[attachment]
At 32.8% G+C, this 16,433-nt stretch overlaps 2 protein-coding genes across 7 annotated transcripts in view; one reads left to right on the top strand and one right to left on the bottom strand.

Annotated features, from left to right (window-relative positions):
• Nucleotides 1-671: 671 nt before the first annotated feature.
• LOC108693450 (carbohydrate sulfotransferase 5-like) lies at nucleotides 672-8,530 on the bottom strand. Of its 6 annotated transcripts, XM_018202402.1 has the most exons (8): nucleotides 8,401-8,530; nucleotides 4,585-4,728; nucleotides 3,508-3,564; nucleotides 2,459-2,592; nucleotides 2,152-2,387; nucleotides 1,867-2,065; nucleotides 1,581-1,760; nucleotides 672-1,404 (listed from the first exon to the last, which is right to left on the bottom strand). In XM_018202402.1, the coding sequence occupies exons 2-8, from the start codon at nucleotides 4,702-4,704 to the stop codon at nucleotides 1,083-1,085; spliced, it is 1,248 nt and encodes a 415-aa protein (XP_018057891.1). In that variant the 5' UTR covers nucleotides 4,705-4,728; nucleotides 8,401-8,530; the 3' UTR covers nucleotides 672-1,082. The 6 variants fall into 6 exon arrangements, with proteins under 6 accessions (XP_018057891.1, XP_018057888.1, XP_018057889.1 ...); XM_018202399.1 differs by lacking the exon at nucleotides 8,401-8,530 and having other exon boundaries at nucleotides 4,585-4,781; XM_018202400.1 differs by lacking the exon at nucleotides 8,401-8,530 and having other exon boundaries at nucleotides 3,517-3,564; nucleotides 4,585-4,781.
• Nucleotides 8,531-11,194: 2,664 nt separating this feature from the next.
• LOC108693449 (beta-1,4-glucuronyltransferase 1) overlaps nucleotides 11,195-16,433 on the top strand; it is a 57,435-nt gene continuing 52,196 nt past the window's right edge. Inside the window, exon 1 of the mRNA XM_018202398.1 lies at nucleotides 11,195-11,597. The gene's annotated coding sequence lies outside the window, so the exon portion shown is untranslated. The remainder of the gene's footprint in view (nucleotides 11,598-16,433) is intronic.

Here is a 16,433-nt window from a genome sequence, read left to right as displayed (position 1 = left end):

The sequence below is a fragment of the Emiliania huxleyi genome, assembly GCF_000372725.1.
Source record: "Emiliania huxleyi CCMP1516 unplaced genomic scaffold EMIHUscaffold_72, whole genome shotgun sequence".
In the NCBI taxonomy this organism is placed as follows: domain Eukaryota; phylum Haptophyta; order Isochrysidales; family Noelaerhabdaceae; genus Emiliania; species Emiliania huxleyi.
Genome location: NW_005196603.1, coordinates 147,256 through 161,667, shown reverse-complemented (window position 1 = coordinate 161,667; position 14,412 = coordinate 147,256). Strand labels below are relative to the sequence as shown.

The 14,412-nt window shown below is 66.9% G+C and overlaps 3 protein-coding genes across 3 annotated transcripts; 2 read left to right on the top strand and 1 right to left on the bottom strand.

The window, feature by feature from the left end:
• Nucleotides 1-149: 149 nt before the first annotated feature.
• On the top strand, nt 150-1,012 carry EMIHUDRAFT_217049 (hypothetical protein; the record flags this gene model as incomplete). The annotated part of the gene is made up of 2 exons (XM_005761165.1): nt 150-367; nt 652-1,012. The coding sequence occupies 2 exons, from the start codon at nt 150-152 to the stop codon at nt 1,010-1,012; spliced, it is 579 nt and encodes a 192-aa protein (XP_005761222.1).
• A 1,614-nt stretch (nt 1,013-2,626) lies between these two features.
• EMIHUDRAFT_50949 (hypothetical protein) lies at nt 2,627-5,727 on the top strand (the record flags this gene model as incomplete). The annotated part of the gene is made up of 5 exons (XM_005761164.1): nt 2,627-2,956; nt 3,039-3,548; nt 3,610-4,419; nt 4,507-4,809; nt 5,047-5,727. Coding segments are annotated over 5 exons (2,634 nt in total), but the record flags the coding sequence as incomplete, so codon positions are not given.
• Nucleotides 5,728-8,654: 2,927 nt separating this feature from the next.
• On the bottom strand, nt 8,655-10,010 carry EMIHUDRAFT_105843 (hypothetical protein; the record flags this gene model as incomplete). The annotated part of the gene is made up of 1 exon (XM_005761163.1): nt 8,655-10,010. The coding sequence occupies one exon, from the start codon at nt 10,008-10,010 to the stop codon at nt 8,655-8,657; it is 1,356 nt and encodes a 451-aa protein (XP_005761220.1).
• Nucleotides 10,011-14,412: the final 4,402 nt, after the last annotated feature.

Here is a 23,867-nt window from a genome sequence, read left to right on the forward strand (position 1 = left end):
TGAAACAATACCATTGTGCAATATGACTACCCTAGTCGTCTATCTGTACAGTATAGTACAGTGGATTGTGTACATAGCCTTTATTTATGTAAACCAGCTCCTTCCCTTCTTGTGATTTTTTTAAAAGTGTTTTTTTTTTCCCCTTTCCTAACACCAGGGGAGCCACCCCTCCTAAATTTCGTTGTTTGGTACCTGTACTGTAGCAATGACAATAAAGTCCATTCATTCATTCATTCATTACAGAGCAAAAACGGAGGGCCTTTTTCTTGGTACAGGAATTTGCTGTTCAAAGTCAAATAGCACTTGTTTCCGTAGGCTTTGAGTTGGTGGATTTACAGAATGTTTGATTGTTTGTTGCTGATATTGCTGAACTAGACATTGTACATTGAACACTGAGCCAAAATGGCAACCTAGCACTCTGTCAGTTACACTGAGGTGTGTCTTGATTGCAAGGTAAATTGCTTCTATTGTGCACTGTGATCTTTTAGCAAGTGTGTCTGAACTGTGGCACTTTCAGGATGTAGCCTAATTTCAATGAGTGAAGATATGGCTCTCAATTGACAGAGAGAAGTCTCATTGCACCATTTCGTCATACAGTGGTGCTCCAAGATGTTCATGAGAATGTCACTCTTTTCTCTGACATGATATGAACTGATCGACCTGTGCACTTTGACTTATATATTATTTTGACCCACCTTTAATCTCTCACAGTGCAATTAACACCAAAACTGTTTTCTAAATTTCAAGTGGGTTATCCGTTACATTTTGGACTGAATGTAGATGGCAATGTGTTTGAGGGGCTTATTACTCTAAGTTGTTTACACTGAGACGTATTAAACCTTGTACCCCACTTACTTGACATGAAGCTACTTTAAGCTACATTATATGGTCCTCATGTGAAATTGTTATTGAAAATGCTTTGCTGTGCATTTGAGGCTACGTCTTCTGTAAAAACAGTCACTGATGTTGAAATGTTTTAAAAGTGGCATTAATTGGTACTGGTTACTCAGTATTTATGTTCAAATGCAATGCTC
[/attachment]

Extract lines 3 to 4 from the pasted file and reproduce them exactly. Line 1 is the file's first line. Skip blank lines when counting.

• Nucleotides 1-671: 671 nt before the first annotated feature.
• LOC108693450 (carbohydrate sulfotransferase 5-like) lies at nucleotides 672-8,530 on the bottom strand. Of its 6 annotated transcripts, XM_018202402.1 has the most exons (8): nucleotides 8,401-8,530; nucleotides 4,585-4,728; nucleotides 3,508-3,564; nucleotides 2,459-2,592; nucleotides 2,152-2,387; nucleotides 1,867-2,065; nucleotides 1,581-1,760; nucleotides 672-1,404 (listed from the first exon to the last, which is right to left on the bottom strand). In XM_018202402.1, the coding sequence occupies exons 2-8, from the start codon at nucleotides 4,702-4,704 to the stop codon at nucleotides 1,083-1,085; spliced, it is 1,248 nt and encodes a 415-aa protein (XP_018057891.1). In that variant the 5' UTR covers nucleotides 4,705-4,728; nucleotides 8,401-8,530; the 3' UTR covers nucleotides 672-1,082. The 6 variants fall into 6 exon arrangements, with proteins under 6 accessions (XP_018057891.1, XP_018057888.1, XP_018057889.1 ...); XM_018202399.1 differs by lacking the exon at nucleotides 8,401-8,530 and having other exon boundaries at nucleotides 4,585-4,781; XM_018202400.1 differs by lacking the exon at nucleotides 8,401-8,530 and having other exon boundaries at nucleotides 3,517-3,564; nucleotides 4,585-4,781.